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Contaminated Gloves a No-No in Hospitals
Not changing them between patients raises risk of spreading infection via hospital surfaces, study shows
-- Robert Preidt
FRIDAY, June 24, 2016 (HealthDay News) -- Health care workers who wear contaminated gloves can transfer bacteria onto hospital surfaces, a new study warns.
"Infection control is a priority for all hospitals to reduce the spread of [bacteria]," said study author Sae Otani, a master course student at Bunkyo Gakuin University in Japan.
"Gloving is recommended as a barrier protection for health care workers to reduce the risk of contamination during contact with infectious sputum [saliva], urine and body fluids," but not changing or removing contaminated gloves carries a high risk of transmitting harmful germs, she noted in a news release from the American Society for Microbiology (ASM).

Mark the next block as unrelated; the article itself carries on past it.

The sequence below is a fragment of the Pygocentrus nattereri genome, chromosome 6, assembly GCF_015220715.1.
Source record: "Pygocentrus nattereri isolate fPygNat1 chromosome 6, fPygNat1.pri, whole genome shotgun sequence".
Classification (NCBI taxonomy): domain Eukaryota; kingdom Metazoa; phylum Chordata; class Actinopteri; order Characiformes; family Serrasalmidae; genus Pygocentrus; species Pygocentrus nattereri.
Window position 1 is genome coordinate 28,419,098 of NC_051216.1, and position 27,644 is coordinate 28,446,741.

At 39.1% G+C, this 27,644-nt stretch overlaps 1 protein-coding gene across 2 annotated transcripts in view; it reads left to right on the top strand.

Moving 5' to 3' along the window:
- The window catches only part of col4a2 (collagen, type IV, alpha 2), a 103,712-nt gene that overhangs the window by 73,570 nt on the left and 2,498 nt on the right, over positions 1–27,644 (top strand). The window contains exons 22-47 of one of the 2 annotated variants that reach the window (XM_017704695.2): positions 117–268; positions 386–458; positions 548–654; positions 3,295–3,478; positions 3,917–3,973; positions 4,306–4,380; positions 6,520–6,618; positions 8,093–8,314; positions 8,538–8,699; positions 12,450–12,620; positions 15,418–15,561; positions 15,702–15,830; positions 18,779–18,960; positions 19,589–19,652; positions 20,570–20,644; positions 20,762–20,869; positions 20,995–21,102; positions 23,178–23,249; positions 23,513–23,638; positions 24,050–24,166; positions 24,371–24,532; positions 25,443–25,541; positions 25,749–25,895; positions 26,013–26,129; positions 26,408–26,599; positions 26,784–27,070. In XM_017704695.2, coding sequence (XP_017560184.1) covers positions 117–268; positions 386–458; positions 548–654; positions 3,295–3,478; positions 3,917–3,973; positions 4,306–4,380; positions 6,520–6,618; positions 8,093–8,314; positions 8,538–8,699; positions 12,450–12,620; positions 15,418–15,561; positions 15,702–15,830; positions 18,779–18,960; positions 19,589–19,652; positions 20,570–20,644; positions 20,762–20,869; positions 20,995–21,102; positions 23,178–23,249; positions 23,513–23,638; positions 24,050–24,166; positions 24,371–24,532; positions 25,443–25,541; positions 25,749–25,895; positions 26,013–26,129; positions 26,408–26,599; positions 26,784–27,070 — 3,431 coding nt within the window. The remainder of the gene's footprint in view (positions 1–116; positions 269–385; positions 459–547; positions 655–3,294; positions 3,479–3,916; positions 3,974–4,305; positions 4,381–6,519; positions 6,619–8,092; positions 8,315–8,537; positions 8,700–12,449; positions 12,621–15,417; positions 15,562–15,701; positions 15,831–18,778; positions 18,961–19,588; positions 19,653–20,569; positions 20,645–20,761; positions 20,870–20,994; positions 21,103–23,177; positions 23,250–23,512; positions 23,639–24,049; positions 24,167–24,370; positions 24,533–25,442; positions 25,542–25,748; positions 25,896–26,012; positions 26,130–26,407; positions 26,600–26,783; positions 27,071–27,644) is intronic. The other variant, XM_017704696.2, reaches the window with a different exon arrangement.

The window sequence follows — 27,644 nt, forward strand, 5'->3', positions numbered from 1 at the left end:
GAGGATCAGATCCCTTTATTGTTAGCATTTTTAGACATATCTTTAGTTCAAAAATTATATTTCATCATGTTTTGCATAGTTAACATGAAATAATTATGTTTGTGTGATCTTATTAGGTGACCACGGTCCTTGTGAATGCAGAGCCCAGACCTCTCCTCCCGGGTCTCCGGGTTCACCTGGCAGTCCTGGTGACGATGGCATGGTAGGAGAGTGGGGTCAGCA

For the study, Otani and her colleagues contaminated examination gloves with certain types of bacteria found in hospitals and other health care facilities. They then touched the gloves to a sterilized polypropylene surface. The amount of bacteria on the surface was then measured.
"This study shows that contaminated gloves increase risks of cross-transmission of health care-associated pathogens among health care workers and in the environment," Otani said.
"Proper glove use may decrease the risk of health care-associated infections and gloves should be carefully used and removed after use depending on the types of bacteria," she concluded.
The study was presented recently at an ASM meeting in Boston. Research presented at meetings should be considered preliminary until published in a peer-reviewed medical journal.
The National Patient Safety Foundation has more about preventing infections in the hospital.
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